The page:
It takes more than desire and talent to become a successful visual artist. Hard work and study are important, especially if you want to make a living off your work. You should plan to meet educational benchmarks along the way to achieving your goals and understand it can take years of training before you’re ready to go off on your own as a professional visual artist.

High School

At the high school stage, the National Art Education Association believes you’re an advanced art student when you can express your ideas consistently through at least one visual arts medium, compare your art knowledgeably with others’ work, and demonstrate thorough knowledge of art criticism, history and masterworks. You should achieve these goals through your art classes. The association also feels you should be able to understand art in context with other cultures and disciplines, such as the sciences and the humanities. If you have a grasp on these points by the time you graduate, you’re ready to move ahead.

The Next Step

After high school, some training is required, although the level of training should be tailored to your specific needs. Artists who attend college have the distinct advantage of working with proven professionals with excellent facilities that can provide connections helpful for landing work. For example, one student at the all-female Moore College of Art & Design in Philadelphia said she earned the opportunity through school to work on an animated film set to be screened at the prestigious Cannes Film Festival. Enrolling in college can lead to key opportunities.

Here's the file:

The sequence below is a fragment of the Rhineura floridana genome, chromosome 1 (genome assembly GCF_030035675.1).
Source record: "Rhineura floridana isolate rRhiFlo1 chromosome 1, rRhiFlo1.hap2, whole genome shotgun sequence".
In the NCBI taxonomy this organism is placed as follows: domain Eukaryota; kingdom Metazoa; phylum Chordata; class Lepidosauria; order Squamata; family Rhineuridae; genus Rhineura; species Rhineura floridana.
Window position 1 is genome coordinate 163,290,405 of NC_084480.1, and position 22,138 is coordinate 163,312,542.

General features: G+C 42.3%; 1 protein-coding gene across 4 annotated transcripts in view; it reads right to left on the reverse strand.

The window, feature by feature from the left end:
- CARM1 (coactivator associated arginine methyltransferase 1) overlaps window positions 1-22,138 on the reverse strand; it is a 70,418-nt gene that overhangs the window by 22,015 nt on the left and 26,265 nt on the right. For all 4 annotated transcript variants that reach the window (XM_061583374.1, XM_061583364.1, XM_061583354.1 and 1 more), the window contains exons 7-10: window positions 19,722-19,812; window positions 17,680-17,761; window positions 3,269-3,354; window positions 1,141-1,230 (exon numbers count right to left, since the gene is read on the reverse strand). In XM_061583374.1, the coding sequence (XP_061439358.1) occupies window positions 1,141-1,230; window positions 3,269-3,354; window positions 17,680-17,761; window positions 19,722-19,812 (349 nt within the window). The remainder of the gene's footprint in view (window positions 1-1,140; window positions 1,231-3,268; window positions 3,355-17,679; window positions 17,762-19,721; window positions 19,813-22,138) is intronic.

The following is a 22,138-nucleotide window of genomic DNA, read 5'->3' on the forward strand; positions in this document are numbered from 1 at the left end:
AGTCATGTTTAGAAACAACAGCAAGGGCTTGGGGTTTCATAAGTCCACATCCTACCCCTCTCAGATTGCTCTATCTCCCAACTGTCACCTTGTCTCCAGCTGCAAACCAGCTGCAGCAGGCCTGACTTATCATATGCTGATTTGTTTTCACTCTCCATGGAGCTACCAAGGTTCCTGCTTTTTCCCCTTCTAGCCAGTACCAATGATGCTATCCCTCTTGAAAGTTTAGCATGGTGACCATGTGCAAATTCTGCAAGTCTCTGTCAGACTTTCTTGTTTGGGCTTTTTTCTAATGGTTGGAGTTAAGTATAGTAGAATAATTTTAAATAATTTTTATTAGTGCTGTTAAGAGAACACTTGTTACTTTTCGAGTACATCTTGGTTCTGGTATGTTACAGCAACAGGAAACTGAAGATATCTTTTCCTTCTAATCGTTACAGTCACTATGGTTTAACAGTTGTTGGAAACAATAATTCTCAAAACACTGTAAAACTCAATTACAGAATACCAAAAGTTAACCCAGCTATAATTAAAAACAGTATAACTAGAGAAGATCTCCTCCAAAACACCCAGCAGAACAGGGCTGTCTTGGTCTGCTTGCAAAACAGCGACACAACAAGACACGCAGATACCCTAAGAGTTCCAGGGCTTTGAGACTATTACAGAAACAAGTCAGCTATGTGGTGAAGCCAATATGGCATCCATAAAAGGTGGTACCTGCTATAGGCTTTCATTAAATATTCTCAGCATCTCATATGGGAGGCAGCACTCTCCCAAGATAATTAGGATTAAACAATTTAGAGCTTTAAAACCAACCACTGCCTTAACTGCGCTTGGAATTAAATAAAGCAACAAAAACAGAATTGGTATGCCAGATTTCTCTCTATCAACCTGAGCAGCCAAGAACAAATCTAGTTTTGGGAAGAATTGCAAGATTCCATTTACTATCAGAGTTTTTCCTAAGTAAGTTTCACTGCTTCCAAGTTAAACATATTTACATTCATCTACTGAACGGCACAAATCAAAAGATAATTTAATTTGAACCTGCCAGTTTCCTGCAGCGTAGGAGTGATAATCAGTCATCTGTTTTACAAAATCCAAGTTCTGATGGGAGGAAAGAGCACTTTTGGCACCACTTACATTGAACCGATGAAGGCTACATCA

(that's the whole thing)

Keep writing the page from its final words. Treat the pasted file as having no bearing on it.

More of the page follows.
Standards

If a two-year or a four-year arts degree will meet your needs, the College Art Association says you should expect to spend about two-thirds of your time in studio classes and a third in non-arts classes. About 10 percent of your total study should be in art history. Your school should have regular exhibitions of your work to help you and your peers evaluate it. Your school needs adequate display facilities, a close collaboration with dedicated teachers and proper supplies. Consider these factors when selecting a school. And, if it doesn’t have its own art museum, the school should provide trips to nearby museums.

Post-Graduate

A Master of Fine Arts can come after two to three years of additional study. A good MFA program will encourage frequent student-teacher interaction beyond the classroom and should end with a written thesis and a substantial exhibition of your work. Putting in the extra years can have its dividends. California Institute of the Arts is among the toughest MFA programs in the nation, according to “U.S. News and World Report.” But animated movies and shows produced by its graduates have generated $26 billion since 1985. That's a welcome return on your investment.